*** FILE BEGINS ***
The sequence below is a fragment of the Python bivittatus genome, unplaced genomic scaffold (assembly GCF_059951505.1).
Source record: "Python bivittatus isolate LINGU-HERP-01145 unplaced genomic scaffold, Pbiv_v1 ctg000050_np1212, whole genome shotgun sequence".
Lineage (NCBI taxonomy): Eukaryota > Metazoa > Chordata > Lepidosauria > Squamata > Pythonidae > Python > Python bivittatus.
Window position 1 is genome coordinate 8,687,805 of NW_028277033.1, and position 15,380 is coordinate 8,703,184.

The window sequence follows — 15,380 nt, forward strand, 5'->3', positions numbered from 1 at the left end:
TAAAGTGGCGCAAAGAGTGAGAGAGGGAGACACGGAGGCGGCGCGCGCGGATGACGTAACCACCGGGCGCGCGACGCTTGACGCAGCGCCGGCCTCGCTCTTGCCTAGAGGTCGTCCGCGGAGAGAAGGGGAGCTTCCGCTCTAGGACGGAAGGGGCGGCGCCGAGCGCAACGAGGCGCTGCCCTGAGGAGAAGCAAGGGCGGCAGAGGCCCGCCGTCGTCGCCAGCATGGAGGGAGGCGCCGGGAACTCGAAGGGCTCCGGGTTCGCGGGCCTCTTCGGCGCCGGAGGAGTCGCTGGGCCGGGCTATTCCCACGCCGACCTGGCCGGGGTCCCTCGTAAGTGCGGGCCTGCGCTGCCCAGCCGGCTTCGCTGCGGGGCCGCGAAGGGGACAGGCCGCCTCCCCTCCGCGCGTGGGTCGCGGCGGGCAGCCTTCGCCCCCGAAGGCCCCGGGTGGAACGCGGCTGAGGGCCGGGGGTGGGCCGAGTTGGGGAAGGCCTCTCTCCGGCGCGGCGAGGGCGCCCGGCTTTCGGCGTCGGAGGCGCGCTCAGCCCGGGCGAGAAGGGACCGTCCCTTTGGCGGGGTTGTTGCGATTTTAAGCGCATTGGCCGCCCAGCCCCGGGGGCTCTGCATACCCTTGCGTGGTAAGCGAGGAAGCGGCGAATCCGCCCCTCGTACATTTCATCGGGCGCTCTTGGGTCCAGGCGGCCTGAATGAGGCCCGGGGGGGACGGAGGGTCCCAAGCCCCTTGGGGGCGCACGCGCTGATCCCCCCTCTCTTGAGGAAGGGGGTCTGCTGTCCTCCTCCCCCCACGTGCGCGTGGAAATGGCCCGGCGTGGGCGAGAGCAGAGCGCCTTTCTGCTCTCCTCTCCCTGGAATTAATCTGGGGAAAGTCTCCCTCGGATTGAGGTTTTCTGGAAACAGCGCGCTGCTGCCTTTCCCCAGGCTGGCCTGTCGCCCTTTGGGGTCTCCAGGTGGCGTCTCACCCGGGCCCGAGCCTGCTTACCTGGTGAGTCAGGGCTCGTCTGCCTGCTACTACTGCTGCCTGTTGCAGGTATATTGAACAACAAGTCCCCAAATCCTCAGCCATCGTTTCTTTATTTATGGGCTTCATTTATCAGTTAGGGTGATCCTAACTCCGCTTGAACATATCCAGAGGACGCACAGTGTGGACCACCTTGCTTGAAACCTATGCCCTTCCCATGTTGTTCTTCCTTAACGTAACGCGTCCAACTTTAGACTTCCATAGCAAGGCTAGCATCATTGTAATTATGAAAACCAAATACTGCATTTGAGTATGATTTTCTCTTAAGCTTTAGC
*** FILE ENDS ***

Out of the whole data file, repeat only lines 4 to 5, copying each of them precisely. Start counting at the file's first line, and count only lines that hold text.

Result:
Window position 1 is genome coordinate 8,687,805 of NW_028277033.1, and position 15,380 is coordinate 8,703,184.

The window sequence follows — 15,380 nt, forward strand, 5'->3', positions numbered from 1 at the left end: